This is an interesting question, and I've wondered if a Shakespearean audience might respond differently than a modern day audience to the possible message about arranged marriages in this play. From very early on in the play, readers are alerted to the fact that Lord Capulet is likely to arrange Juliet's marriage. Paris asks for Capulet's permission to marry Juliet, and Lord Capulet doesn't say "no." He asks Paris to wait and make an attempt to woo Juliet as well. Capulet might control her marriage, but he also wants Juliet to be happy. He wants her to be taken care of, but he wants a partner for her and not just a bread winner. As a parent, I can't fault Capulet's desire to control his daughter's future spouse, and I respect what he is looking for. Young teens might find it controlling, but that was normal back then.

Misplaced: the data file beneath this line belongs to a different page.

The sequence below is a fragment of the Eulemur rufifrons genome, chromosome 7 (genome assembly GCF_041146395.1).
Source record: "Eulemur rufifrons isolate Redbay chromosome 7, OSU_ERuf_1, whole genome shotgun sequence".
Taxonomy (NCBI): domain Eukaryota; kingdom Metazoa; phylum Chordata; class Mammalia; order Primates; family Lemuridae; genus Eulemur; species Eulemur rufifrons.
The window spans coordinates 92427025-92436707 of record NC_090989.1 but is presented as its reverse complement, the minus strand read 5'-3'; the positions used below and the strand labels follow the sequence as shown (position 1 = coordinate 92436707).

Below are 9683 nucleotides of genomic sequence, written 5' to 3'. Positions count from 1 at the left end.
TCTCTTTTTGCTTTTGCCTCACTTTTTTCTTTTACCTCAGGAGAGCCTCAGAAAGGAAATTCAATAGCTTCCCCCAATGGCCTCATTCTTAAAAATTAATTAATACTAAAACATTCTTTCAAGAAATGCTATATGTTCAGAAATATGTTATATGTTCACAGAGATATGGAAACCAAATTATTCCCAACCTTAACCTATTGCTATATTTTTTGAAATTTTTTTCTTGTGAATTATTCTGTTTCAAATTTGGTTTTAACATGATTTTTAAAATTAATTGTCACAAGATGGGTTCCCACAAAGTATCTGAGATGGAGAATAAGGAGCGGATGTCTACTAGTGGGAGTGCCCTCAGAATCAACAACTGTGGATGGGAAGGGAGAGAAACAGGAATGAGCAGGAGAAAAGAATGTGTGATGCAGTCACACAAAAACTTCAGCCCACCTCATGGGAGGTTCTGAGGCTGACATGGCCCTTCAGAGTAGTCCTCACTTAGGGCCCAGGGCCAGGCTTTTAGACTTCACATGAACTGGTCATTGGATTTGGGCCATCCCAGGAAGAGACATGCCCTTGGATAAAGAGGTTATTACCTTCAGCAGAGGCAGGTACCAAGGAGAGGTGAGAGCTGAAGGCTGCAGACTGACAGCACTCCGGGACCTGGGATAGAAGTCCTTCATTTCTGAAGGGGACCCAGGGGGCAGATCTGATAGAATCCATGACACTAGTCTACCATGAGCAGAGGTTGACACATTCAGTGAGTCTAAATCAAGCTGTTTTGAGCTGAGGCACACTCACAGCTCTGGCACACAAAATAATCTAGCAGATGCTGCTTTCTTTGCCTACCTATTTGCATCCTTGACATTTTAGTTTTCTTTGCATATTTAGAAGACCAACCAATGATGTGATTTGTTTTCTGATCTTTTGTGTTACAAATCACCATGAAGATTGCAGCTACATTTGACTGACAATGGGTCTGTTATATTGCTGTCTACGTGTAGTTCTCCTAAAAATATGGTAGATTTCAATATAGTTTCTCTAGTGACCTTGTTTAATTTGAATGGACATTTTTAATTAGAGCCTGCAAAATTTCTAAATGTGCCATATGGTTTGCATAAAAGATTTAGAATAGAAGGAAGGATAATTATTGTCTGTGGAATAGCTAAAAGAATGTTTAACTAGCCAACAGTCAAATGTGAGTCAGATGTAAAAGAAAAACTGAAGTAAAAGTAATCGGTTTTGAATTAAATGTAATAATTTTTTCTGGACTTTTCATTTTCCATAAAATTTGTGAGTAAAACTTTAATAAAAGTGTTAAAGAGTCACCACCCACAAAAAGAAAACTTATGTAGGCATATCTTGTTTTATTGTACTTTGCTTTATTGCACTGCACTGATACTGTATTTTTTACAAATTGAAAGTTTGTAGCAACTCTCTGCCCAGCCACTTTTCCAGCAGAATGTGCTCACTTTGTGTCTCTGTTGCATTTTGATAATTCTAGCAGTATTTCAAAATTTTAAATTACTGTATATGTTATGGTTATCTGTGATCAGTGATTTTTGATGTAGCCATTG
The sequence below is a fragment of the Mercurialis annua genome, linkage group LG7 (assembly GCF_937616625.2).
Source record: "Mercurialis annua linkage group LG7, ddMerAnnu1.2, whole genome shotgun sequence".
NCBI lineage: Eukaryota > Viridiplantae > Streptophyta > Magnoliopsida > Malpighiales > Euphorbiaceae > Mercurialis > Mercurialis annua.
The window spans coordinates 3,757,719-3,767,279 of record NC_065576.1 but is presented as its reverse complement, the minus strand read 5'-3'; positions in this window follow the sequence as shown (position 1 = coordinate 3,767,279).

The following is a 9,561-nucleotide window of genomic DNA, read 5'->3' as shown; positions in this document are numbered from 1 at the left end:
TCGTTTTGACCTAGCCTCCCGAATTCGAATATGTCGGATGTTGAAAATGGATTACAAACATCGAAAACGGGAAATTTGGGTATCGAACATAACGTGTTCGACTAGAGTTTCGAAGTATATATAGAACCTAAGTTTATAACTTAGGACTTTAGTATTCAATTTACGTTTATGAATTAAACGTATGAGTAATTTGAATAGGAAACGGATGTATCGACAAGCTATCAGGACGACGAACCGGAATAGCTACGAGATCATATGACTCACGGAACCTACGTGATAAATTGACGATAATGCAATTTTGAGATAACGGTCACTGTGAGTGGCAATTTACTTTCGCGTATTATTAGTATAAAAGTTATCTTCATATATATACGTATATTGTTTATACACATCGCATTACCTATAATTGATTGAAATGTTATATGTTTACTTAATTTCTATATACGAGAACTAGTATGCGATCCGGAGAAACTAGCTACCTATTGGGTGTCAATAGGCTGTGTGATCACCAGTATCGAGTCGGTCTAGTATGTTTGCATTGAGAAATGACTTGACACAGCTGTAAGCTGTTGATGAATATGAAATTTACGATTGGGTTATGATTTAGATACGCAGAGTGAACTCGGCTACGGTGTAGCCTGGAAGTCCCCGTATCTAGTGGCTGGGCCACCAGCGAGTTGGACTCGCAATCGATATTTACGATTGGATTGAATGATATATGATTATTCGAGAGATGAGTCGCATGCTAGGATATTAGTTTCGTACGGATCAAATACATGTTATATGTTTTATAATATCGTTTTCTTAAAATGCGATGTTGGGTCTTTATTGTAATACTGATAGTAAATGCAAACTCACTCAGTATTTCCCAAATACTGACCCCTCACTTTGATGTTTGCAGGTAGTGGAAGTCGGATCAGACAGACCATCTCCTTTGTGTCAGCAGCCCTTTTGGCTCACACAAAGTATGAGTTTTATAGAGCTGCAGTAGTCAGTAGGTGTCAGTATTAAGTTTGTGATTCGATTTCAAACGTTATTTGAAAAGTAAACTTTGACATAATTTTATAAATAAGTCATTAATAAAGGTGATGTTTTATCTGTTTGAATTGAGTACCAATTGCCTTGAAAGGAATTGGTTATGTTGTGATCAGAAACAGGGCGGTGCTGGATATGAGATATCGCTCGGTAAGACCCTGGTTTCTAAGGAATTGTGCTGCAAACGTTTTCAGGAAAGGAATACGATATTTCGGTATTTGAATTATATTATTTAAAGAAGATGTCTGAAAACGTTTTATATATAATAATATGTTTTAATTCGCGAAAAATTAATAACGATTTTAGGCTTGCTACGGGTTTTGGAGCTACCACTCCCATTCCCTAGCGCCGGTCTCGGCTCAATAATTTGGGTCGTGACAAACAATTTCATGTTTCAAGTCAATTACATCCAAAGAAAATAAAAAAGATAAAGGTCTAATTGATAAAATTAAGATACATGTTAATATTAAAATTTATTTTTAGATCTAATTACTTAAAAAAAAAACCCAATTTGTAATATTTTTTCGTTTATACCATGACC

I like playing the devil's advocate with my classes regarding this topic/question, but I'm also not defending something that the play doesn't seem to support. I think the play sends a very strong message about the importance of and appropriateness of arranged marriages. Paris is a well established, respected, cordial, and handsome man. He would be an excellent future husband for Juliet. She would likely learn to love him. That might sound coldhearted, but rushing to marry Romeo because of a belief in love at first sight ends in tragedy.
There is nothing beautiful about their deaths; it's a waste of human life. Had Juliet married Paris, she would likely have lived a long enough life to raise her own children with a husband that appears to be entirely devoted to her well being. I truly believe that Romeo would have "gotten over it" and fallen for some other girl the very next week. Look how quickly he gets over Rosaline. Capulet is making a marital decision based on logic. Juliet is making a marital decision based on emotion. When it comes to long term decisions, logic usually performs better.